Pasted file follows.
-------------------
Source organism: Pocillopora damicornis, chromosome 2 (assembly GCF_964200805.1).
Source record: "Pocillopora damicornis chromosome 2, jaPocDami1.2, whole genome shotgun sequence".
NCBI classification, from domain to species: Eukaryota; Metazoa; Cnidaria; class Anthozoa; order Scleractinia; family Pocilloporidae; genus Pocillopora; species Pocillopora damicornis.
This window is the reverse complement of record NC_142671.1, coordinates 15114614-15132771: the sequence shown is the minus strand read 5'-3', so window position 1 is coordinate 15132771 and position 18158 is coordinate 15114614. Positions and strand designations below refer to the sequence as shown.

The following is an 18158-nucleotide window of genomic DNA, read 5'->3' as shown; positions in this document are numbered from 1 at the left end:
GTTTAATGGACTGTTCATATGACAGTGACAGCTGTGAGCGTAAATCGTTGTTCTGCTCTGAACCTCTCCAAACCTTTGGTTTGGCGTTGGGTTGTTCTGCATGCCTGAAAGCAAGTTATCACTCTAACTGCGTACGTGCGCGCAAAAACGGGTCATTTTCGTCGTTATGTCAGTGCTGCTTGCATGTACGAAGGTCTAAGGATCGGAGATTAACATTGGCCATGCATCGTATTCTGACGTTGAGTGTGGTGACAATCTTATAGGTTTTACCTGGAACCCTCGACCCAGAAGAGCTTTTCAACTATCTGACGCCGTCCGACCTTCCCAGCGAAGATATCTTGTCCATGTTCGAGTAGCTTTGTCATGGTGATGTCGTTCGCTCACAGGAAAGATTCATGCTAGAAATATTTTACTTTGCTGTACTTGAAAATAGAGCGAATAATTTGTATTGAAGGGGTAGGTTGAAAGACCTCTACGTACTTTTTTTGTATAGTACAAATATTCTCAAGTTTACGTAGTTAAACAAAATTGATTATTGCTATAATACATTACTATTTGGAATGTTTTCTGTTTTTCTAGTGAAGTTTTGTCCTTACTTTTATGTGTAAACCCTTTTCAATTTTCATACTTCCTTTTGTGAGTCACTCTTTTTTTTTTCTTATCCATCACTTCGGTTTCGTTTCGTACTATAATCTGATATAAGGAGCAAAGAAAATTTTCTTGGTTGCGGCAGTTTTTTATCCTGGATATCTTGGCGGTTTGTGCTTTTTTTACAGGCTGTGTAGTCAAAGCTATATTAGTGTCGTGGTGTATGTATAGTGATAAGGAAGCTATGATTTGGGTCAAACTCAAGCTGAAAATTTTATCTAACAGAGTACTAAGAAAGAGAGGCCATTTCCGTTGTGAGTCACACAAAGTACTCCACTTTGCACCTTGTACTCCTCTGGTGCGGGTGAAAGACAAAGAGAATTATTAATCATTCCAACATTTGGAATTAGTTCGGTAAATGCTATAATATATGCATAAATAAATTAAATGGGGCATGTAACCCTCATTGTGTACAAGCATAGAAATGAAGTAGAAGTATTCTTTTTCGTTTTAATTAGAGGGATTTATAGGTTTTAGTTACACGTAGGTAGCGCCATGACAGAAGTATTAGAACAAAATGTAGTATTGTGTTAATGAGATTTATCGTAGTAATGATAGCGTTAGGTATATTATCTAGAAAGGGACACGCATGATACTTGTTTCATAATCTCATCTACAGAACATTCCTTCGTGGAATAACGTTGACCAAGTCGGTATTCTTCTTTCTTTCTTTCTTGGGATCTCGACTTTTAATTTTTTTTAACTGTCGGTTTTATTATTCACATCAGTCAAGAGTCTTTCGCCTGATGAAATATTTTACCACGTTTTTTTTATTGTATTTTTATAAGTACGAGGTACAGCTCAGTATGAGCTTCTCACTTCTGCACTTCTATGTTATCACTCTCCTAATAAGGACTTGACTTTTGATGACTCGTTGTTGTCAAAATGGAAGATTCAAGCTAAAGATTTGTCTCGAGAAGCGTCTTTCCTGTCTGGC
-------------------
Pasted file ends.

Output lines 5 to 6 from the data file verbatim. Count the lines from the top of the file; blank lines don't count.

The following is an 18158-nucleotide window of genomic DNA, read 5'->3' as shown; positions in this document are numbered from 1 at the left end:
GTTTAATGGACTGTTCATATGACAGTGACAGCTGTGAGCGTAAATCGTTGTTCTGCTCTGAACCTCTCCAAACCTTTGGTTTGGCGTTGGGTTGTTCTGCATGCCTGAAAGCAAGTTATCACTCTAACTGCGTACGTGCGCGCAAAAACGGGTCATTTTCGTCGTTATGTCAGTGCTGCTTGCATGTACGAAGGTCTAAGGATCGGAGATTAACATTGGCCATGCATCGTATTCTGACGTTGAGTGTGGTGACAATCTTATAGGTTTTACCTGGAACCCTCGACCCAGAAGAGCTTTTCAACTATCTGACGCCGTCCGACCTTCCCAGCGAAGATATCTTGTCCATGTTCGAGTAGCTTTGTCATGGTGATGTCGTTCGCTCACAGGAAAGATTCATGCTAGAAATATTTTACTTTGCTGTACTTGAAAATAGAGCGAATAATTTGTATTGAAGGGGTAGGTTGAAAGACCTCTACGTACTTTTTTTGTATAGTACAAATATTCTCAAGTTTACGTAGTTAAACAAAATTGATTATTGCTATAATACATTACTATTTGGAATGTTTTCTGTTTTTCTAGTGAAGTTTTGTCCTTACTTTTATGTGTAAACCCTTTTCAATTTTCATACTTCCTTTTGTGAGTCACTCTTTTTTTTTTCTTATCCATCACTTCGGTTTCGTTTCGTACTATAATCTGATATAAGGAGCAAAGAAAATTTTCTTGGTTGCGGCAGTTTTTTATCCTGGATATCTTGGCGGTTTGTGCTTTTTTTACAGGCTGTGTAGTCAAAGCTATATTAGTGTCGTGGTGTATGTATAGTGATAAGGAAGCTATGATTTGGGTCAAACTCAAGCTGAAAATTTTATCTAACAGAGTACTAAGAAAGAGAGGCCATTTCCGTTGTGAGTCACACAAAGTACTCCACTTTGCACCTTGTACTCCTCTGGTGCGGGTGAAAGACAAAGAGAATTATTAATCATTCCAACATTTGGAATTAGTTCGGTAAATGCTATAATATATGCATAAATAAATTAAATGGGGCATGTAACCCTCATTGTGTACAAGCATAGAAATGAAGTAGAAGTATTCTTTTTCGTTTTAATTAGAGGGATTTATAGGTTTTAGTTACACGTAGGTAGCGCCATGACAGAAGTATTAGAACAAAATGTAGTATTGTGTTAATGAGATTTATCGTAGTAATGATAGCGTTAGGTATATTATCTAGAAAGGGACACGCATGATACTTGTTTCATAATCTCATCTACAGAACATTCCTTCGTGGAATAACGTTGACCAAGTCGGTATTCTTCTTTCTTTCTTTCTTGGGATCTCGACTTTTAATTTTTTTTAACTGTCGGTTTTATTATTCACATCAGTCAAGAGTCTTTCGCCTGATGAAATATTTTACCACGTTTTTTTTATTGTATTTTTATAAGTACGAGGTACAGCTCAGTATGAGCTTCTCACTTCTGCACTTCTATGTTATCACTCTCCTAATAAGGACTTGACTTTTGATGACTCGTTGTTGTCAAAATGGAAGATTCAAGCTAAAGATTTGTCTCGAGAAGCGTCTTTCCTGTCTGGC